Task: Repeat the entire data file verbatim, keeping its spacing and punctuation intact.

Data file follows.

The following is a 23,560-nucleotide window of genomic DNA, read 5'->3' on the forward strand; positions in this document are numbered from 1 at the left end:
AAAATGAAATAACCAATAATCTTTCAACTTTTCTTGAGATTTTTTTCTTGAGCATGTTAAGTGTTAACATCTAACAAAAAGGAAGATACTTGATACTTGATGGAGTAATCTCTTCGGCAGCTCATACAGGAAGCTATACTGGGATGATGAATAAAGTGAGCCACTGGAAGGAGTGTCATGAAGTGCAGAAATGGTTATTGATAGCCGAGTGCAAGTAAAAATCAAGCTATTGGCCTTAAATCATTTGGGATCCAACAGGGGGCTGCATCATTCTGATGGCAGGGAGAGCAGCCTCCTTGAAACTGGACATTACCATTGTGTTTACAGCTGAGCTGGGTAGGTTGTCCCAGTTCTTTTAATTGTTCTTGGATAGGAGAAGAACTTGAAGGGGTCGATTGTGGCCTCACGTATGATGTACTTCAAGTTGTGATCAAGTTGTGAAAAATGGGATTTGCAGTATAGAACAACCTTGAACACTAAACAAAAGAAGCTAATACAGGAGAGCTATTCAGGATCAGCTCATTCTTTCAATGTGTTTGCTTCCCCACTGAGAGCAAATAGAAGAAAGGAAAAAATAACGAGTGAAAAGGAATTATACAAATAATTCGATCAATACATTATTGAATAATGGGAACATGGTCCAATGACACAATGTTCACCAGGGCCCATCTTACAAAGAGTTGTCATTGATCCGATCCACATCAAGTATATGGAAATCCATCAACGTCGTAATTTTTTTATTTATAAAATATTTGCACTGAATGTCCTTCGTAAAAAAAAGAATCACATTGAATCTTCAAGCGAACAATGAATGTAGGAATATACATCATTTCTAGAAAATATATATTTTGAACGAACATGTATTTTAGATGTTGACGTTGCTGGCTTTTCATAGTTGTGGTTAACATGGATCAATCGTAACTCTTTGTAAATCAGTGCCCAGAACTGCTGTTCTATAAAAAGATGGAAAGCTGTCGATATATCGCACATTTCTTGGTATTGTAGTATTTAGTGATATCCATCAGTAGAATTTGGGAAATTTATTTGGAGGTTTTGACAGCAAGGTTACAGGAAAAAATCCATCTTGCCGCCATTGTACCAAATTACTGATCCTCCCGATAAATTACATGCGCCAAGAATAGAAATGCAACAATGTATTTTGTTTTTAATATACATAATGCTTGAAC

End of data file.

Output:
The following is a 23,560-nucleotide window of genomic DNA, read 5'->3' on the forward strand; positions in this document are numbered from 1 at the left end:
AAAATGAAATAACCAATAATCTTTCAACTTTTCTTGAGATTTTTTTCTTGAGCATGTTAAGTGTTAACATCTAACAAAAAGGAAGATACTTGATACTTGATGGAGTAATCTCTTCGGCAGCTCATACAGGAAGCTATACTGGGATGATGAATAAAGTGAGCCACTGGAAGGAGTGTCATGAAGTGCAGAAATGGTTATTGATAGCCGAGTGCAAGTAAAAATCAAGCTATTGGCCTTAAATCATTTGGGATCCAACAGGGGGCTGCATCATTCTGATGGCAGGGAGAGCAGCCTCCTTGAAACTGGACATTACCATTGTGTTTACAGCTGAGCTGGGTAGGTTGTCCCAGTTCTTTTAATTGTTCTTGGATAGGAGAAGAACTTGAAGGGGTCGATTGTGGCCTCACGTATGATGTACTTCAAGTTGTGATCAAGTTGTGAAAAATGGGATTTGCAGTATAGAACAACCTTGAACACTAAACAAAAGAAGCTAATACAGGAGAGCTATTCAGGATCAGCTCATTCTTTCAATGTGTTTGCTTCCCCACTGAGAGCAAATAGAAGAAAGGAAAAAATAACGAGTGAAAAGGAATTATACAAATAATTCGATCAATACATTATTGAATAATGGGAACATGGTCCAATGACACAATGTTCACCAGGGCCCATCTTACAAAGAGTTGTCATTGATCCGATCCACATCAAGTATATGGAAATCCATCAACGTCGTAATTTTTTTATTTATAAAATATTTGCACTGAATGTCCTTCGTAAAAAAAAGAATCACATTGAATCTTCAAGCGAACAATGAATGTAGGAATATACATCATTTCTAGAAAATATATATTTTGAACGAACATGTATTTTAGATGTTGACGTTGCTGGCTTTTCATAGTTGTGGTTAACATGGATCAATCGTAACTCTTTGTAAATCAGTGCCCAGAACTGCTGTTCTATAAAAAGATGGAAAGCTGTCGATATATCGCACATTTCTTGGTATTGTAGTATTTAGTGATATCCATCAGTAGAATTTGGGAAATTTATTTGGAGGTTTTGACAGCAAGGTTACAGGAAAAAATCCATCTTGCCGCCATTGTACCAAATTACTGATCCTCCCGATAAATTACATGCGCCAAGAATAGAAATGCAACAATGTATTTTGTTTTTAATATACATAATGCTTGAAC